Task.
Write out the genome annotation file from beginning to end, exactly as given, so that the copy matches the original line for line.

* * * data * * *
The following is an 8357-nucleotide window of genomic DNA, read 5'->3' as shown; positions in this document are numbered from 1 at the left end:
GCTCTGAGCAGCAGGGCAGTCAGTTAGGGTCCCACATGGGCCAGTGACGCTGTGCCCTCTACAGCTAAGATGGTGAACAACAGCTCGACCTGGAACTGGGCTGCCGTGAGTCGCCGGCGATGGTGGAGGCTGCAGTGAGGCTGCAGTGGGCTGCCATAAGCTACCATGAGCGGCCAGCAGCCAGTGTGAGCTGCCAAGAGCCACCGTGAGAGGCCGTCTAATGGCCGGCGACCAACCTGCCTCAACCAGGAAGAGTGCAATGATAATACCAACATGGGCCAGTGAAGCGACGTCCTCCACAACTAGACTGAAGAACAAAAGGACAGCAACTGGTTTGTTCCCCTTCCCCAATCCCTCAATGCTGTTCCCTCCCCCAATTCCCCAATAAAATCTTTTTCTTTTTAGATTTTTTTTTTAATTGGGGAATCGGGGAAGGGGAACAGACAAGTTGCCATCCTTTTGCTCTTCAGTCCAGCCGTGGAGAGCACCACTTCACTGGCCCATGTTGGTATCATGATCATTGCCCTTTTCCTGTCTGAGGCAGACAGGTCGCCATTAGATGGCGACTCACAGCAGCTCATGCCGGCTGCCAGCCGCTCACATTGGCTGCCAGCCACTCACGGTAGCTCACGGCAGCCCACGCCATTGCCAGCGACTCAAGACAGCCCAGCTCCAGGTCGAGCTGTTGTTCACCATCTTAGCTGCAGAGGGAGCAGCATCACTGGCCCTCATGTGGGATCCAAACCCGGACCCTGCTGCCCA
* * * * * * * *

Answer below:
The following is an 8357-nucleotide window of genomic DNA, read 5'->3' as shown; positions in this document are numbered from 1 at the left end:
GCTCTGAGCAGCAGGGCAGTCAGTTAGGGTCCCACATGGGCCAGTGACGCTGTGCCCTCTACAGCTAAGATGGTGAACAACAGCTCGACCTGGAACTGGGCTGCCGTGAGTCGCCGGCGATGGTGGAGGCTGCAGTGAGGCTGCAGTGGGCTGCCATAAGCTACCATGAGCGGCCAGCAGCCAGTGTGAGCTGCCAAGAGCCACCGTGAGAGGCCGTCTAATGGCCGGCGACCAACCTGCCTCAACCAGGAAGAGTGCAATGATAATACCAACATGGGCCAGTGAAGCGACGTCCTCCACAACTAGACTGAAGAACAAAAGGACAGCAACTGGTTTGTTCCCCTTCCCCAATCCCTCAATGCTGTTCCCTCCCCCAATTCCCCAATAAAATCTTTTTCTTTTTAGATTTTTTTTTTAATTGGGGAATCGGGGAAGGGGAACAGACAAGTTGCCATCCTTTTGCTCTTCAGTCCAGCCGTGGAGAGCACCACTTCACTGGCCCATGTTGGTATCATGATCATTGCCCTTTTCCTGTCTGAGGCAGACAGGTCGCCATTAGATGGCGACTCACAGCAGCTCATGCCGGCTGCCAGCCGCTCACATTGGCTGCCAGCCACTCACGGTAGCTCACGGCAGCCCACGCCATTGCCAGCGACTCAAGACAGCCCAGCTCCAGGTCGAGCTGTTGTTCACCATCTTAGCTGCAGAGGGAGCAGCATCACTGGCCCTCATGTGGGATCCAAACCCGGACCCTGCTGCCCA